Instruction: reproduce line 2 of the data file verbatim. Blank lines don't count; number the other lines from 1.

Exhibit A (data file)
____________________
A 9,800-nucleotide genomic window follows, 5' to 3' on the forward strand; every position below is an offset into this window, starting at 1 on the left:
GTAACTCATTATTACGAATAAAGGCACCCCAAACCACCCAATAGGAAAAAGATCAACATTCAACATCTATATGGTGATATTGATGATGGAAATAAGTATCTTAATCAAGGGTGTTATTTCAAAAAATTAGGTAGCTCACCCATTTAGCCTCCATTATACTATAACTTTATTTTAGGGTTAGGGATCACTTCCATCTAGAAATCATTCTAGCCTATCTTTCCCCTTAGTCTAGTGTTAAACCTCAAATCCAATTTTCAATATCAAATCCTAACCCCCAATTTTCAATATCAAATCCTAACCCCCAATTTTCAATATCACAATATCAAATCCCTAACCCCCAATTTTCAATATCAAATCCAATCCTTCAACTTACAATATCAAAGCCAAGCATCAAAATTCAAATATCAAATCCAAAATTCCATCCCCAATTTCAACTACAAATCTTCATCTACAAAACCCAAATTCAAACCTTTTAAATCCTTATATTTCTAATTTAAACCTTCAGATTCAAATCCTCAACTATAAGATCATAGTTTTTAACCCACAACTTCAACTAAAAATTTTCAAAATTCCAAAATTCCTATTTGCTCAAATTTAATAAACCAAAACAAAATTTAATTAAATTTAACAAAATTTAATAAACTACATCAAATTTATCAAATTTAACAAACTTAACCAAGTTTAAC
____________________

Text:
GTAACTCATTATTACGAATAAAGGCACCCCAAACCACCCAATAGGAAAAAGATCAACATTCAACATCTATATGGTGATATTGATGATGGAAATAAGTATCTTAATCAAGGGTGTTATTTCAAAAAATTAGGTAGCTCACCCATTTAGCCTCCATTATACTATAACTTTATTTTAGGGTTAGGGATCACTTCCATCTAGAAATCATTCTAGCCTATCTTTCCCCTTAGTCTAGTGTTAAACCTCAAATCCAATTTTCAATATCAAATCCTAACCCCCAATTTTCAATATCAAATCCTAACCCCCAATTTTCAATATCACAATATCAAATCCCTAACCCCCAATTTTCAATATCAAATCCAATCCTTCAACTTACAATATCAAAGCCAAGCATCAAAATTCAAATATCAAATCCAAAATTCCATCCCCAATTTCAACTACAAATCTTCATCTACAAAACCCAAATTCAAACCTTTTAAATCCTTATATTTCTAATTTAAACCTTCAGATTCAAATCCTCAACTATAAGATCATAGTTTTTAACCCACAACTTCAACTAAAAATTTTCAAAATTCCAAAATTCCTATTTGCTCAAATTTAATAAACCAAAACAAAATTTAATTAAATTTAACAAAATTTAATAAACTACATCAAATTTATCAAATTTAACAAACTTAACCAAGTTTAAC